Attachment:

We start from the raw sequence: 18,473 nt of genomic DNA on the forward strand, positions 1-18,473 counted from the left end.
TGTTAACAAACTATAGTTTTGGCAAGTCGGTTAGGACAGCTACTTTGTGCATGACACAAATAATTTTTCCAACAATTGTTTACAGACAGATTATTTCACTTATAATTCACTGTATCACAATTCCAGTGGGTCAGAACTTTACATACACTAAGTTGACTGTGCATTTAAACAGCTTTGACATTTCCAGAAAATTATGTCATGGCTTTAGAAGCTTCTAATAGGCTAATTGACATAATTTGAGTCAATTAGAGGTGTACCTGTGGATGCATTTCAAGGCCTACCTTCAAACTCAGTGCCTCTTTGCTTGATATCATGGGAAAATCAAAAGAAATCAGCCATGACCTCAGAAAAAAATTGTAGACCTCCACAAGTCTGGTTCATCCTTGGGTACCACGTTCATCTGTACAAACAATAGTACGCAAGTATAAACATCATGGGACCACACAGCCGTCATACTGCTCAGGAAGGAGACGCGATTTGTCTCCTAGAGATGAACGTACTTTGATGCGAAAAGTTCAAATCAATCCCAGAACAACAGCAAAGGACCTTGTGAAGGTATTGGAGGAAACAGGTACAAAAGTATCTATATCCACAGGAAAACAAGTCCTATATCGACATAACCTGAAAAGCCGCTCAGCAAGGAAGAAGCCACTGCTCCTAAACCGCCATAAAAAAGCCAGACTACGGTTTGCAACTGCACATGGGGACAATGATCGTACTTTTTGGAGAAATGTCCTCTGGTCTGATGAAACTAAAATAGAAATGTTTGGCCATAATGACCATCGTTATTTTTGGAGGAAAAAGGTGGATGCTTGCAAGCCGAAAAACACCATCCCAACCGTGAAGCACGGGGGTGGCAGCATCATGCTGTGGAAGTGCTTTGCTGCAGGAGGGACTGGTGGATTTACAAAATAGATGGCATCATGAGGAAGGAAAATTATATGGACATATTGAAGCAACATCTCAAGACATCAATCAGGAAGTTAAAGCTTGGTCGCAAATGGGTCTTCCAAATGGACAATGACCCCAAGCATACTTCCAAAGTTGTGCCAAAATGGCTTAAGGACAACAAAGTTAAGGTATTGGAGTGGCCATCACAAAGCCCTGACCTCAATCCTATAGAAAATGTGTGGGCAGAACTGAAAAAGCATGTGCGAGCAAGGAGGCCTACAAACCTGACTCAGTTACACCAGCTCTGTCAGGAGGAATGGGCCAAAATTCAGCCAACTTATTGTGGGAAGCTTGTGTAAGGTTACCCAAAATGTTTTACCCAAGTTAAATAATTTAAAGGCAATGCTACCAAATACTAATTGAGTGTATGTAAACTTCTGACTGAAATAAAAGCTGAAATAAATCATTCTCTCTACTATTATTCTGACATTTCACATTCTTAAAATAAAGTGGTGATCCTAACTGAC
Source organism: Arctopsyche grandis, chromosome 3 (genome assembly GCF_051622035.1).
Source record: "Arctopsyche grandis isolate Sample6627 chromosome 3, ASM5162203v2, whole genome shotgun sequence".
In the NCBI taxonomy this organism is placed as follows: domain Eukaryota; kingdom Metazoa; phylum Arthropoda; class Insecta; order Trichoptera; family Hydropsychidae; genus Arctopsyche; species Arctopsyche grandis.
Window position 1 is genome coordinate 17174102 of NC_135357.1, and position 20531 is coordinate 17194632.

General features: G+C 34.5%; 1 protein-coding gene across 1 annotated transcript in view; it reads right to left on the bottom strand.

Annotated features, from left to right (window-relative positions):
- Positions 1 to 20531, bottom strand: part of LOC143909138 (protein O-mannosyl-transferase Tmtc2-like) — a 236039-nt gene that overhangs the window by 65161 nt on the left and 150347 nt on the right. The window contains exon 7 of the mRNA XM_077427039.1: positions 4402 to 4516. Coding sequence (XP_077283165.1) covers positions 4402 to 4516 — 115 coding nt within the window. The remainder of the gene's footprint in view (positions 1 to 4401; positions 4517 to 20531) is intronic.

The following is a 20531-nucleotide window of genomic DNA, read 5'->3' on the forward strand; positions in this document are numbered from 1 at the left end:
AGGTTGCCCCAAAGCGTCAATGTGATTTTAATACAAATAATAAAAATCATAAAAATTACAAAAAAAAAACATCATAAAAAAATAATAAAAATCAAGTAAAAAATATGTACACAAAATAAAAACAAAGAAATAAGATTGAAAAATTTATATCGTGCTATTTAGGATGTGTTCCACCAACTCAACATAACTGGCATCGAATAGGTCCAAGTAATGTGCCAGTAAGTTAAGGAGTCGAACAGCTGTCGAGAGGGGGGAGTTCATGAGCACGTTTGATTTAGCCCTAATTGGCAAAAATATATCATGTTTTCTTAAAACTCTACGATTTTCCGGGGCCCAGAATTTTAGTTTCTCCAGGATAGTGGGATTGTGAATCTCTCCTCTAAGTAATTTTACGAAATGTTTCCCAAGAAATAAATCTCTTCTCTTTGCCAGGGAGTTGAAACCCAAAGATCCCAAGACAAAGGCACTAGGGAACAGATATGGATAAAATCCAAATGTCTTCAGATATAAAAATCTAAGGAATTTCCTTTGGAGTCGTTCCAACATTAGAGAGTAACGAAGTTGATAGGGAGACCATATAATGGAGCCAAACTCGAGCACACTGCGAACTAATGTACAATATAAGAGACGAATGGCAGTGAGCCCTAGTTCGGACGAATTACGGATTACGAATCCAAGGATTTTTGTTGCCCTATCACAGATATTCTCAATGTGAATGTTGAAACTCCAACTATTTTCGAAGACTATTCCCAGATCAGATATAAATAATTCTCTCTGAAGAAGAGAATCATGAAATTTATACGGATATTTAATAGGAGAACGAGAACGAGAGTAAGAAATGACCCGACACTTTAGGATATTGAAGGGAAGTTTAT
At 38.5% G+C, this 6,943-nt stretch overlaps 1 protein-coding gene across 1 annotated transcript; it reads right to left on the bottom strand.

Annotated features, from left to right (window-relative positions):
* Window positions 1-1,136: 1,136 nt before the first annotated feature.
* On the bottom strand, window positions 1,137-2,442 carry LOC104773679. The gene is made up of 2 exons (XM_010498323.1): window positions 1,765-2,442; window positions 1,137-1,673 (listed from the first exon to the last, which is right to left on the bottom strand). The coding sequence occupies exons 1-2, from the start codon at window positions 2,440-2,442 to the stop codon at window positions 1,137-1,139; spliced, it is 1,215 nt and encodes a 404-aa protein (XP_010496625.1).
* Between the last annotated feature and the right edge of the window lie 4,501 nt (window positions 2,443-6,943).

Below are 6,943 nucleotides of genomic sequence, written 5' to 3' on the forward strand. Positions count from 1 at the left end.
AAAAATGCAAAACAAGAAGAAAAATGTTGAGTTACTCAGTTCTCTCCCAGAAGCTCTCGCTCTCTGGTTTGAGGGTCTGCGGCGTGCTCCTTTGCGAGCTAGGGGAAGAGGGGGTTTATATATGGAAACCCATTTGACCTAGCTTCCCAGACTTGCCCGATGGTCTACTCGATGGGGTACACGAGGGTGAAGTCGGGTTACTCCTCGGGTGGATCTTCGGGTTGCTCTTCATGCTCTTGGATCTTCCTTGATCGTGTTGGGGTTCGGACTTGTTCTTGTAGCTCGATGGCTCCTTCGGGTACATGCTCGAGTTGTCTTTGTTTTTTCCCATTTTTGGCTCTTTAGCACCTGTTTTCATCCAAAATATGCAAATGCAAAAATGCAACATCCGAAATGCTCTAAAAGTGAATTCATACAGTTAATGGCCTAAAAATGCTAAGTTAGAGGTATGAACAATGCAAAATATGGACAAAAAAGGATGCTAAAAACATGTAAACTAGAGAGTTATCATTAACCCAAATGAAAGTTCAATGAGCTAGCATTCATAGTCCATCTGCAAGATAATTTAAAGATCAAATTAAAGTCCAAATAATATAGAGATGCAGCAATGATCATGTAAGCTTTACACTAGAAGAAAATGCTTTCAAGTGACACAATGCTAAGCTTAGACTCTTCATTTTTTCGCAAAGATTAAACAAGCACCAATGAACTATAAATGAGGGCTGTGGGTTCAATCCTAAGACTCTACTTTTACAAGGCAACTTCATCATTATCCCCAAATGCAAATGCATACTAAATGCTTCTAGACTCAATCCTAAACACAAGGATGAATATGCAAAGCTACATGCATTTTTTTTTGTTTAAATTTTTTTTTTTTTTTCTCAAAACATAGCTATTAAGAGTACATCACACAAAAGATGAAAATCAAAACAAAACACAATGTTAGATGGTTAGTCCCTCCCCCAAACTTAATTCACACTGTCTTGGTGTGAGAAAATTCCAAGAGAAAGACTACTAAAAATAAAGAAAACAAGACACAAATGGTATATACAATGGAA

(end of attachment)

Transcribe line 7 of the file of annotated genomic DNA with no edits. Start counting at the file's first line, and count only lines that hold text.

General features: G+C 34.5%; 1 protein-coding gene across 1 annotated transcript in view; it reads right to left on the bottom strand.